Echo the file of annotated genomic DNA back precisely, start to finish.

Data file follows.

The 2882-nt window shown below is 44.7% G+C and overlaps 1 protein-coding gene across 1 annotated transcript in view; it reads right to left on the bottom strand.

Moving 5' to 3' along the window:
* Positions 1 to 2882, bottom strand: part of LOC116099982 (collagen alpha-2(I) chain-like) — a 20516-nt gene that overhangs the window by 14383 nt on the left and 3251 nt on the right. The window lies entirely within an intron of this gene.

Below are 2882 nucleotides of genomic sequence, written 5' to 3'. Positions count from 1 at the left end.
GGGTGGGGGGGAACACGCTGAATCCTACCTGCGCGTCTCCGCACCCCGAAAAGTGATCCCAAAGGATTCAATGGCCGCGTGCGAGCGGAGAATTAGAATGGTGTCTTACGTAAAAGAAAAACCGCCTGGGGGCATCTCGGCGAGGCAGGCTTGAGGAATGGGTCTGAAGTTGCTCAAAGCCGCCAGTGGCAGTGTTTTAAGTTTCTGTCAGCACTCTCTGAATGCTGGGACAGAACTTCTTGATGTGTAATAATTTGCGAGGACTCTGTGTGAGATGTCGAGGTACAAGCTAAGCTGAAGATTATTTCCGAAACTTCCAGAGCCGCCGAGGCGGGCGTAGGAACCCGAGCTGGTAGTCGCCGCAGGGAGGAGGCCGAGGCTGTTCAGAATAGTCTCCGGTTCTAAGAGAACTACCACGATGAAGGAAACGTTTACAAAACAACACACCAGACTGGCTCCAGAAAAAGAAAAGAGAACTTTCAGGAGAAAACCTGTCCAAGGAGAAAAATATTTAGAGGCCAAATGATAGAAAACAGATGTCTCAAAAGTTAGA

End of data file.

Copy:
The 2882-nt window shown below is 44.7% G+C and overlaps 1 protein-coding gene across 1 annotated transcript in view; it reads right to left on the bottom strand.

Moving 5' to 3' along the window:
* Positions 1 to 2882, bottom strand: part of LOC116099982 (collagen alpha-2(I) chain-like) — a 20516-nt gene that overhangs the window by 14383 nt on the left and 3251 nt on the right. The window lies entirely within an intron of this gene.

Below are 2882 nucleotides of genomic sequence, written 5' to 3'. Positions count from 1 at the left end.
GGGTGGGGGGGAACACGCTGAATCCTACCTGCGCGTCTCCGCACCCCGAAAAGTGATCCCAAAGGATTCAATGGCCGCGTGCGAGCGGAGAATTAGAATGGTGTCTTACGTAAAAGAAAAACCGCCTGGGGGCATCTCGGCGAGGCAGGCTTGAGGAATGGGTCTGAAGTTGCTCAAAGCCGCCAGTGGCAGTGTTTTAAGTTTCTGTCAGCACTCTCTGAATGCTGGGACAGAACTTCTTGATGTGTAATAATTTGCGAGGACTCTGTGTGAGATGTCGAGGTACAAGCTAAGCTGAAGATTATTTCCGAAACTTCCAGAGCCGCCGAGGCGGGCGTAGGAACCCGAGCTGGTAGTCGCCGCAGGGAGGAGGCCGAGGCTGTTCAGAATAGTCTCCGGTTCTAAGAGAACTACCACGATGAAGGAAACGTTTACAAAACAACACACCAGACTGGCTCCAGAAAAAGAAAAGAGAACTTTCAGGAGAAAACCTGTCCAAGGAGAAAAATATTTAGAGGCCAAATGATAGAAAACAGATGTCTCAAAAGTTAGA